Looking the Other Way A Nobel Prize for China?


By Chuck Colson
While the U.S. may say it wants to see China improve its human rights record, the Chinese government can rest easy. We don't really mean it.

The decision last month to award Chinese dissident Liu Xiaobao the Nobel Peace Prize prompted the expected howls of protest from the Chinese government. In its eyes, Liu is a mere criminal, and those who support his efforts are meddling in China's internal affairs.

Just as expected was the attempt by China's trading partners, including the United States, to change the subject. We may pay lip service to human rights, including religious freedom, but in the end, what matters most is our trade relationship with China.

Then you have a fellow named Morits Skaugen, the head of a Norwegian shipping company. Writing in a Norwegian newspaper, Skaugen not only changed the subject, he stood it on its head: He argued that China itself should win the peace prize!

Skaugen called China's economic transformation the "greatest economic experiment we have seen ever." He noted that "we find very few markets today which are not directly or indirectly affected by what is happening in China."

Skaugen also says that China, with some of the world's worst air and water quality, should also get a prize for leadership in "green technology." All of this would make the People's Republic worthy to stand alongside the likes of Mother Theresa and Elie Wiesel.

But awarding the prize to the very regime that is holding Liu prisoner would be ridiculous by anybody's standard.

Ridiculous — but not that different from the way global leaders, including ours, treat China.

Attorney General Holder called on China to release Liu from prison. And last year's Nobel Laureate, President Obama, made a brief, obligatory statement. But at the same time, ambassador Huntsman was praising what he called the "dynamic of change," a "dynamic" that has resulted in exactly zero political prisoners being released, in Beijing.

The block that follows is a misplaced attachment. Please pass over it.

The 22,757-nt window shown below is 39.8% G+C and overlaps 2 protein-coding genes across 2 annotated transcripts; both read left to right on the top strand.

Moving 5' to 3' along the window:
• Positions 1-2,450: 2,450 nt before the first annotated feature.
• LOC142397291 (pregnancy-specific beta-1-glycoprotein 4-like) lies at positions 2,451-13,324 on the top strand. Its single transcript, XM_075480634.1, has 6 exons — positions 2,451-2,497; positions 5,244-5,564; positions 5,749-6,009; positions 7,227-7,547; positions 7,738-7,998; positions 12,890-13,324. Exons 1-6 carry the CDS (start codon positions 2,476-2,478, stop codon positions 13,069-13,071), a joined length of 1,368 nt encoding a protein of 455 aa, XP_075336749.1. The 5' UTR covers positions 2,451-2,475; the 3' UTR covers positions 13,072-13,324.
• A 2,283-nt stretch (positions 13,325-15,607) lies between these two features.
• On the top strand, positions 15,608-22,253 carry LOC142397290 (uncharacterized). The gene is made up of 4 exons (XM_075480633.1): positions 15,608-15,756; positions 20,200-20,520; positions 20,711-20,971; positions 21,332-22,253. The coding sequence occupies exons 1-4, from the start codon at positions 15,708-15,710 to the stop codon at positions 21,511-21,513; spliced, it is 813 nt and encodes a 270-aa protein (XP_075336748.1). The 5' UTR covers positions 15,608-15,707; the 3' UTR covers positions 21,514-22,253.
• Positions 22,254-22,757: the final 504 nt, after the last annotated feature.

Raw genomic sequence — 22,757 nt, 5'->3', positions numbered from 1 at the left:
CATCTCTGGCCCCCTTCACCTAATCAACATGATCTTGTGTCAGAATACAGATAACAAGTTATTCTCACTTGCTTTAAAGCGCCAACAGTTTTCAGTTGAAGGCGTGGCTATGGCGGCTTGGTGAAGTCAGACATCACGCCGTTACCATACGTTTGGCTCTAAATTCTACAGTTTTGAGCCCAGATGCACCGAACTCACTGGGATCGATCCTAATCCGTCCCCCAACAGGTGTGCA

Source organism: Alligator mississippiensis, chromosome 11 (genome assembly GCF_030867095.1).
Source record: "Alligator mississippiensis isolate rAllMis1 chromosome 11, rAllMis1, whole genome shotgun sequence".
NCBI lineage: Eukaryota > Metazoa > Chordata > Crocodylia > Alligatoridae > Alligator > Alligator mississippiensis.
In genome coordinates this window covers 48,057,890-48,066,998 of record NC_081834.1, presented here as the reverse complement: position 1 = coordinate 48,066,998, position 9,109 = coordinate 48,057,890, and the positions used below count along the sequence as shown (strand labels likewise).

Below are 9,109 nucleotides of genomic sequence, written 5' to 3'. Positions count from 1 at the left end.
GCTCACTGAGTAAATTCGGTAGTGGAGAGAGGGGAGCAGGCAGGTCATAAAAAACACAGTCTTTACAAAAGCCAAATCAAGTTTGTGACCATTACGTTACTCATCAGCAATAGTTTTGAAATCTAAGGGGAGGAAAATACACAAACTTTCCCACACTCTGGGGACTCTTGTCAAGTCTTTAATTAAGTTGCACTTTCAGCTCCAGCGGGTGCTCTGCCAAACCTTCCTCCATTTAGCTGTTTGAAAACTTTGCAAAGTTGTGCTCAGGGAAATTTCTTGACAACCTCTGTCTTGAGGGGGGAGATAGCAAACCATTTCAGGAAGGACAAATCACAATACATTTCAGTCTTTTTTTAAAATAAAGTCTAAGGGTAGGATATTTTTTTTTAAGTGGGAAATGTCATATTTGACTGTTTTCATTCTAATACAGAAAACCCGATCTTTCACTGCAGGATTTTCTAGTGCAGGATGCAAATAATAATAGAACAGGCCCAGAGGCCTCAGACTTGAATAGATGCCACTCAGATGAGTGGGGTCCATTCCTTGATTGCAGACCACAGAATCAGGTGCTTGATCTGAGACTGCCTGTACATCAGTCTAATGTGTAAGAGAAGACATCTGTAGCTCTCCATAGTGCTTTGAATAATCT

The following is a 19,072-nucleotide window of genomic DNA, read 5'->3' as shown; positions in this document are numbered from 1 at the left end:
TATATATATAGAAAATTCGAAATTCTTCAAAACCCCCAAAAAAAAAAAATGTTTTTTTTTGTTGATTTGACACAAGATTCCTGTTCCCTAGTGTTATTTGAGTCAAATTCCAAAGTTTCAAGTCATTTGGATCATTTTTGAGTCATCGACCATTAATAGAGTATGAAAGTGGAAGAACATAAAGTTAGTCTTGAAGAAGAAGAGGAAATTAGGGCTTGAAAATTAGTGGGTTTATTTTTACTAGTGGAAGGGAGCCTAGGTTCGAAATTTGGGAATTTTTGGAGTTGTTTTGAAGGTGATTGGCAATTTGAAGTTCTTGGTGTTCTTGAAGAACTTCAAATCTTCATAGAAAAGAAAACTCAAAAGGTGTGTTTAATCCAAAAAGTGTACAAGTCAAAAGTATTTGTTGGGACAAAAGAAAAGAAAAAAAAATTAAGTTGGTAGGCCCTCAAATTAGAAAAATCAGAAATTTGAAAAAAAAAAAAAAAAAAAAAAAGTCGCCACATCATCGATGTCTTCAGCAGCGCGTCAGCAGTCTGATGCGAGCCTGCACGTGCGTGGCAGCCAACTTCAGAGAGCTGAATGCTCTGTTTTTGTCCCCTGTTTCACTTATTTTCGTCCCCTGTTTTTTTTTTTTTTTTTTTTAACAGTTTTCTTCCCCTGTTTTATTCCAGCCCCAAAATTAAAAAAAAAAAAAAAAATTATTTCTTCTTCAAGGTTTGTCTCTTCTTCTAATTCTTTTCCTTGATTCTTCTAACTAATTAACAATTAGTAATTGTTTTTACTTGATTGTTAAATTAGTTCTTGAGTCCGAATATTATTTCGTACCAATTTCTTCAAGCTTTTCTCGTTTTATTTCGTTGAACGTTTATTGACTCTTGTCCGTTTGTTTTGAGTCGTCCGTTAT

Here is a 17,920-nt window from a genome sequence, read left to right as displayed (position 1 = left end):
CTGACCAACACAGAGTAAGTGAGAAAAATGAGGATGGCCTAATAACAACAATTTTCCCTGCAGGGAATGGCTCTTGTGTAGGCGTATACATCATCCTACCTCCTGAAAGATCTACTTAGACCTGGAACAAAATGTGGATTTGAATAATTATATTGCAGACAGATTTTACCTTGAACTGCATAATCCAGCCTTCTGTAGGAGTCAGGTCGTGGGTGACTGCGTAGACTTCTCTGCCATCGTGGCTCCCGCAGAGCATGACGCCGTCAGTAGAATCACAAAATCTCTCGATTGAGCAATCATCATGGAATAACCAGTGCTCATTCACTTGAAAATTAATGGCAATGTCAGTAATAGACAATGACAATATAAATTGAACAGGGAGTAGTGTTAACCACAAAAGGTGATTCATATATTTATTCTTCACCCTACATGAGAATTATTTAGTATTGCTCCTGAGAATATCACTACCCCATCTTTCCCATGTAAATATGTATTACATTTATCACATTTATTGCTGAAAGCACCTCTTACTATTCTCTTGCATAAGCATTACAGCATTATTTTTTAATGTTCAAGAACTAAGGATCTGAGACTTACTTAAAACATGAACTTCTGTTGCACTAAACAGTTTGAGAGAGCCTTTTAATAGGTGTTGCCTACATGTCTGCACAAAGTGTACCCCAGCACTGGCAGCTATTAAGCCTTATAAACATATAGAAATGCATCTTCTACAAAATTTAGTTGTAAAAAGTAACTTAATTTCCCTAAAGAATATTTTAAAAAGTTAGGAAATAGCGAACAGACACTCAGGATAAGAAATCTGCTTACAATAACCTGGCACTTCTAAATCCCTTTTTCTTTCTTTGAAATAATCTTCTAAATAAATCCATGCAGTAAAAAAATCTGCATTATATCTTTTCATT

The message to the Chinese leaders is clear: Don't take the talk about human rights too seriously. We don't, at least not enough to risk economic ties.

The irony is that this looking-the-other-way hasn't affected Chinese economic behavior, either. New York Times columnist and himself a Nobel Laureate, Paul Krugman, recently called Beijing a "rogue economic superpower." He was referring to China's blocking shipment of rare earths to Japan, which are essential in the manufacture of high technology goods.

Now comes word that China, which controls 97 percent of the market, is reducing its overall rare earth exports by 30 percent to the detriment of the rest of the world.

Add other Chinese trade and economic policies and it becomes clear that not only is so-called "realism" about China's human rights policies cynical, it's not even realistic.

Looking-the-other-way hasn't secured us any economic advantages. Indeed, our own behavior has put us between a rock and a hard place. The U.S. government and the American people have spent beyond their means for years, choosing instant-gratification and debt instead of hard work and frugality.

Well, guess who owns most of our debt? That's right. The Chinese. That kind of makes it hard to protest Chinese behavior too loudly, doesn't it? Sadly, we are selling our moral birthright for a mess of spoiled pottage.

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